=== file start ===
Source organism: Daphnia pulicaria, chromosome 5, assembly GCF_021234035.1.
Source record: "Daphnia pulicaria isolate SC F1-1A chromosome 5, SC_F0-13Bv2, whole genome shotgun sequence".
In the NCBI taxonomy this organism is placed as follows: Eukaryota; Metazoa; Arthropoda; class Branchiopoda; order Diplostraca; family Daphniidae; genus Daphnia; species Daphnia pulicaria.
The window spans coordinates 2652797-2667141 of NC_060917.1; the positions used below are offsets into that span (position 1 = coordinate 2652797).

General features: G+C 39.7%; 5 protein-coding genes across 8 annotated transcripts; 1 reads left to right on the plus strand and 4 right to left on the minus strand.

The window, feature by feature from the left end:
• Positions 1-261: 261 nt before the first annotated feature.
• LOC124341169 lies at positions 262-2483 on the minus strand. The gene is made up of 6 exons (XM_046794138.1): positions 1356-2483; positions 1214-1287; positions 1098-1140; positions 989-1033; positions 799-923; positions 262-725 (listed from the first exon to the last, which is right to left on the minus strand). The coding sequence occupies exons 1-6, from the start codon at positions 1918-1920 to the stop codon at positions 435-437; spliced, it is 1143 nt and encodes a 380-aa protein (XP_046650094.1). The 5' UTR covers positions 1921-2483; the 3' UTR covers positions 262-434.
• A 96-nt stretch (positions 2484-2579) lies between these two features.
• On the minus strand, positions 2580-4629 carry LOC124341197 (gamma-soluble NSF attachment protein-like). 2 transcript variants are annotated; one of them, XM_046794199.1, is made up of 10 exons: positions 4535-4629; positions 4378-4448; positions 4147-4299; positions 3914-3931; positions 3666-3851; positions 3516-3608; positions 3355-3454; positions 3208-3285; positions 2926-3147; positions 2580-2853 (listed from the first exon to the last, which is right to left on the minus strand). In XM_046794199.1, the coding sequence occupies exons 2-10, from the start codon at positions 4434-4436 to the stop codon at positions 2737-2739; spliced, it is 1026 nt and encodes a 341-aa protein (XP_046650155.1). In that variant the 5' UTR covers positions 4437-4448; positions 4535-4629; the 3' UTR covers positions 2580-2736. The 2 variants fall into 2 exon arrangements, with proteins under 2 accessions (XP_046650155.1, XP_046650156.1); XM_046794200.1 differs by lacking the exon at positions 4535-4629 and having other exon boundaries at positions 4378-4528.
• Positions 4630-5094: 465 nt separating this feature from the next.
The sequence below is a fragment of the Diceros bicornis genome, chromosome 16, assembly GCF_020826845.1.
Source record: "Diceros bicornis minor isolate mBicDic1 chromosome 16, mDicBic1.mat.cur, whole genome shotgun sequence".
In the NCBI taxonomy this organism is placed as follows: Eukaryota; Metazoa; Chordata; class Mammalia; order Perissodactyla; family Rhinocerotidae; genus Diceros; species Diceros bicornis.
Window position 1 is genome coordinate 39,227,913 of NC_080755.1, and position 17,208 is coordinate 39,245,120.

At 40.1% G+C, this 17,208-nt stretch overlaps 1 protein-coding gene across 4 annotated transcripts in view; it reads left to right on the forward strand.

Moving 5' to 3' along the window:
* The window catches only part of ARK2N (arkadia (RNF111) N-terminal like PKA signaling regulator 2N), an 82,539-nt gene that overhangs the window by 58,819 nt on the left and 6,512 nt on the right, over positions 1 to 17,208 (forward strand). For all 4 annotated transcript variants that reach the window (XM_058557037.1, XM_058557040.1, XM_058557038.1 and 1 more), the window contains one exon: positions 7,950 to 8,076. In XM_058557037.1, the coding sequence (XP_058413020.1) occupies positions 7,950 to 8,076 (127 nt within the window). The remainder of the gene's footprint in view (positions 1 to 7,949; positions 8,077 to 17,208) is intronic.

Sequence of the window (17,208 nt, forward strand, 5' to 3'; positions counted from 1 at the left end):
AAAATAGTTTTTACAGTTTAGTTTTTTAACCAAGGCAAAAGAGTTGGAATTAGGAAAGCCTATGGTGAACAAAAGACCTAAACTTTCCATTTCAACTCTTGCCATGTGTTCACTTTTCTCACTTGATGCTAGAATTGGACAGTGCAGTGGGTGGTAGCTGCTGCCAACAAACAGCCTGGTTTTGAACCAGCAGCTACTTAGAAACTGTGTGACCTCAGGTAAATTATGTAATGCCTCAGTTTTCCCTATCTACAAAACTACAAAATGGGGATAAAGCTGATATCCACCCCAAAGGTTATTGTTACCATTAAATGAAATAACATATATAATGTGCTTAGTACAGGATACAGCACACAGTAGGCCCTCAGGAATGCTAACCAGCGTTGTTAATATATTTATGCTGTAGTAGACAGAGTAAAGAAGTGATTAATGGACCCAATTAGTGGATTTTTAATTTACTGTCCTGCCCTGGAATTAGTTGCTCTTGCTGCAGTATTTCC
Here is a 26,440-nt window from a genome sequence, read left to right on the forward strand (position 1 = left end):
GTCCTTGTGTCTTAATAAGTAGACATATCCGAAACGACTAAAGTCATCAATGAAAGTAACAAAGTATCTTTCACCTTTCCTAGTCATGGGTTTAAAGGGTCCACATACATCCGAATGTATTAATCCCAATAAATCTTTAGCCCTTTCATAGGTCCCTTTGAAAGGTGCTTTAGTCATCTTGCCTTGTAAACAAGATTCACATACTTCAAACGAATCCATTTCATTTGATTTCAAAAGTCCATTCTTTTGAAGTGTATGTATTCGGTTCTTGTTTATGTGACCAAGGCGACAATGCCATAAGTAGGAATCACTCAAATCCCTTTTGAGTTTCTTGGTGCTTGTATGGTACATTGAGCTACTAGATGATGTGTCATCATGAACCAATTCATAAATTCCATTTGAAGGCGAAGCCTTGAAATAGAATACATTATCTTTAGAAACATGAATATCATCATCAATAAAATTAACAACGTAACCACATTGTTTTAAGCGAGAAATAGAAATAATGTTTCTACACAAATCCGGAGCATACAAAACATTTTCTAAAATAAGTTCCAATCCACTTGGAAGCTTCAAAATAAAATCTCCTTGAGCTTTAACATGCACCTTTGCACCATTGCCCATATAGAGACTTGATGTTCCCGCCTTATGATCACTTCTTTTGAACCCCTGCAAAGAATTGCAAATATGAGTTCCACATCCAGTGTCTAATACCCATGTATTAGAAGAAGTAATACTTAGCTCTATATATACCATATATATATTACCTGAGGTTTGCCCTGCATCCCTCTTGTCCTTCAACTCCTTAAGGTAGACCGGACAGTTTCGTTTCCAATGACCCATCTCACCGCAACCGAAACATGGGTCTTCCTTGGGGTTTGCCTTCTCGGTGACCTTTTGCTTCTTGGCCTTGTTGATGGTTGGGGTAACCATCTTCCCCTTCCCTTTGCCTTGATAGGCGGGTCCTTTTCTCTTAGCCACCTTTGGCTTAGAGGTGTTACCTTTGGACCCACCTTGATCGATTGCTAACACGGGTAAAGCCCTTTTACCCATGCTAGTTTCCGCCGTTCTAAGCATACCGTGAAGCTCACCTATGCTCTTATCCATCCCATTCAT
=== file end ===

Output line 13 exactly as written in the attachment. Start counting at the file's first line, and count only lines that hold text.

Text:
Source record: "Diceros bicornis minor isolate mBicDic1 chromosome 16, mDicBic1.mat.cur, whole genome shotgun sequence".